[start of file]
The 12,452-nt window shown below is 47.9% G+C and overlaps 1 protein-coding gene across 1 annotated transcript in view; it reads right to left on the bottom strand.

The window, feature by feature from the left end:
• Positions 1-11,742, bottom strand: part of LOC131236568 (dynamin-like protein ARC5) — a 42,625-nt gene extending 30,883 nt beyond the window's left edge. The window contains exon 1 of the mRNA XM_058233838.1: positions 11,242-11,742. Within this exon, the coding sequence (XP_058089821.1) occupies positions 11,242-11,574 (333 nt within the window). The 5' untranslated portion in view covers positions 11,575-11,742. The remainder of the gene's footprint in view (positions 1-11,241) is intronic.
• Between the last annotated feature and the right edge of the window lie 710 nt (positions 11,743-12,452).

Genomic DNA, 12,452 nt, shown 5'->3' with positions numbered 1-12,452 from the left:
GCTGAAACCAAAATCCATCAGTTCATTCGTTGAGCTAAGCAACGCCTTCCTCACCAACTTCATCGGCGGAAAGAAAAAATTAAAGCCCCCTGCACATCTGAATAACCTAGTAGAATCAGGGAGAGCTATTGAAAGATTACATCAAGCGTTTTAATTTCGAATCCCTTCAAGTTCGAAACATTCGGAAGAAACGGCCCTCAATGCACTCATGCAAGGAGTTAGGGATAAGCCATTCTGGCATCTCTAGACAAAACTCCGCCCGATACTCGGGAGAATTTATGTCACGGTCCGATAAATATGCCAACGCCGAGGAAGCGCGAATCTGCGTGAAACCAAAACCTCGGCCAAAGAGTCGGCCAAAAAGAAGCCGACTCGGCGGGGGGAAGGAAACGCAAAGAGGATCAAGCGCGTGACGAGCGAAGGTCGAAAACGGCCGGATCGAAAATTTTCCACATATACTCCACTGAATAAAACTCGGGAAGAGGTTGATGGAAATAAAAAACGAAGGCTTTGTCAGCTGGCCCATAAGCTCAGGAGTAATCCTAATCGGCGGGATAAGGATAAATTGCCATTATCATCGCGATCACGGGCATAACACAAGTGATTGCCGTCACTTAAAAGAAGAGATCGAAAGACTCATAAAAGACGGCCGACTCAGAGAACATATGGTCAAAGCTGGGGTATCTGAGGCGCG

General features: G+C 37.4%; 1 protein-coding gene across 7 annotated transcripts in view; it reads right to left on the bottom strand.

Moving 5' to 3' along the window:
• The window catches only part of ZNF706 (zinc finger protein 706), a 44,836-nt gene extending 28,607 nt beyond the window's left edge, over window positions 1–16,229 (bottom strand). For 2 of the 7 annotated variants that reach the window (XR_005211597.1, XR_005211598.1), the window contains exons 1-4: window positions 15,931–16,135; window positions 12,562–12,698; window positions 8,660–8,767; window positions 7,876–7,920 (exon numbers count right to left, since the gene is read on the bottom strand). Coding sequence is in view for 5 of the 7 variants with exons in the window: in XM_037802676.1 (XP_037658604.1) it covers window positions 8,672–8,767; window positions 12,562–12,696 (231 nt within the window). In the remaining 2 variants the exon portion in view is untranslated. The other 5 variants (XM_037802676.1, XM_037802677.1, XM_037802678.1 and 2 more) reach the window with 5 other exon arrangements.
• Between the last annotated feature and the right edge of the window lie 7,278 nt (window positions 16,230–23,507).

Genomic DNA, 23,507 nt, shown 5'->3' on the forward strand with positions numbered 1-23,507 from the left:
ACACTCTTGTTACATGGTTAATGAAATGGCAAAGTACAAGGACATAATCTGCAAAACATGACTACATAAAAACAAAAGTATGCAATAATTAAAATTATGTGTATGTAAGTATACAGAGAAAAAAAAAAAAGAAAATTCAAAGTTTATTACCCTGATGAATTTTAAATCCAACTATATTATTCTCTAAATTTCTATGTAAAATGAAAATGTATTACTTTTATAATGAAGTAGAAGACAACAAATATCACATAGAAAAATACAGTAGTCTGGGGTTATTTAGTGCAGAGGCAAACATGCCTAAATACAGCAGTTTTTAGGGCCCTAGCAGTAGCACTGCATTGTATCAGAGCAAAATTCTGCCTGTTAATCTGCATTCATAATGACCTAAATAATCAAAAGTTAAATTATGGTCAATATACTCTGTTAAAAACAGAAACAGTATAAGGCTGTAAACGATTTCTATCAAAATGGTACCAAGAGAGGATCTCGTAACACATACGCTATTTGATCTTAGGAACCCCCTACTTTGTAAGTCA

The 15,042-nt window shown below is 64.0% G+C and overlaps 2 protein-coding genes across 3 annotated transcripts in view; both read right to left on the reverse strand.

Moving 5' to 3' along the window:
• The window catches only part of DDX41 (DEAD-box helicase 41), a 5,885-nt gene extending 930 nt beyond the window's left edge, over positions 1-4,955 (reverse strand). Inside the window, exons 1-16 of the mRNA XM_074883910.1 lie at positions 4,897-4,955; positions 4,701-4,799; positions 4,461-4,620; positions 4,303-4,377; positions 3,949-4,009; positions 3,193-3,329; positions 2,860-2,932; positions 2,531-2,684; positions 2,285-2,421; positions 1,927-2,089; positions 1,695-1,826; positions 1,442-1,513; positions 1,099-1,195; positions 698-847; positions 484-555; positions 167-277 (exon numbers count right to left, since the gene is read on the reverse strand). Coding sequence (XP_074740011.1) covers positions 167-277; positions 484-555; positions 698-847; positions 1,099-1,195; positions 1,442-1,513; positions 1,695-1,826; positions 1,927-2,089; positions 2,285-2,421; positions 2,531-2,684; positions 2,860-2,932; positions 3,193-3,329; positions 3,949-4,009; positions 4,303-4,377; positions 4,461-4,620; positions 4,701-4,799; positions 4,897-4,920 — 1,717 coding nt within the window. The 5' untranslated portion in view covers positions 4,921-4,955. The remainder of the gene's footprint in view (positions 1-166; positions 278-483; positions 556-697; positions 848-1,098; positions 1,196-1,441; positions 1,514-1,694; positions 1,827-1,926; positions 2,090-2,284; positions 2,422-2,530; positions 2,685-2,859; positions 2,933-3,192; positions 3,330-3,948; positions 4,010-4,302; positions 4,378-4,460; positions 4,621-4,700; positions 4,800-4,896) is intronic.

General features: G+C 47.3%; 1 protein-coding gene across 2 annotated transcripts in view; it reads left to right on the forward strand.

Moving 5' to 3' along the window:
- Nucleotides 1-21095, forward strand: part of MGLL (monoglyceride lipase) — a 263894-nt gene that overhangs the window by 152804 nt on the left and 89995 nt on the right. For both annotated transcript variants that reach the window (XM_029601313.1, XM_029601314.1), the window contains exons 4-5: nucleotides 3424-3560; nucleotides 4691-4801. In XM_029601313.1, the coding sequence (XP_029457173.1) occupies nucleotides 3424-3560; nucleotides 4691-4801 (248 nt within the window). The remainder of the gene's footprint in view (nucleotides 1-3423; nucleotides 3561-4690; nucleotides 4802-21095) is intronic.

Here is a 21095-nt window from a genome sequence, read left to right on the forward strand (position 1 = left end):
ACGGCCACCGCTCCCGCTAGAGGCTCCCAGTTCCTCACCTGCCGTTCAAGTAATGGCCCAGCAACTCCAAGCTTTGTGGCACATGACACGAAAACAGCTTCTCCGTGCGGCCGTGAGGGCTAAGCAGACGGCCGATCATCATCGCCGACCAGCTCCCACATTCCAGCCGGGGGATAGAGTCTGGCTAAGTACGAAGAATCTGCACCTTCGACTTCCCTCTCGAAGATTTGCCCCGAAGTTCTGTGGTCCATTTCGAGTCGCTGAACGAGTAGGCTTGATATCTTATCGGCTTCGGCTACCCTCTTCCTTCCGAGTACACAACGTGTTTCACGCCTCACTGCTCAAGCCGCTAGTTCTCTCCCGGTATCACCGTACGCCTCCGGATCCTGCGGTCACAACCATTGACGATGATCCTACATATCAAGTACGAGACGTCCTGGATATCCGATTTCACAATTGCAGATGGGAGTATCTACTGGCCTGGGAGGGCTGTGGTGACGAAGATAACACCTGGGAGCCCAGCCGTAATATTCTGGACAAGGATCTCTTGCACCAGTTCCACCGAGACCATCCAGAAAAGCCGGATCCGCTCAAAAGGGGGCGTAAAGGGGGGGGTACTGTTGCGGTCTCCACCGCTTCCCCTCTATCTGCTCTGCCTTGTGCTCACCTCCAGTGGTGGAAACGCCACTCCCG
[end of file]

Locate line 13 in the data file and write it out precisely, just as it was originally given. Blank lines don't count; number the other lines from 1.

The 15,042-nt window shown below is 64.0% G+C and overlaps 2 protein-coding genes across 3 annotated transcripts in view; both read right to left on the reverse strand.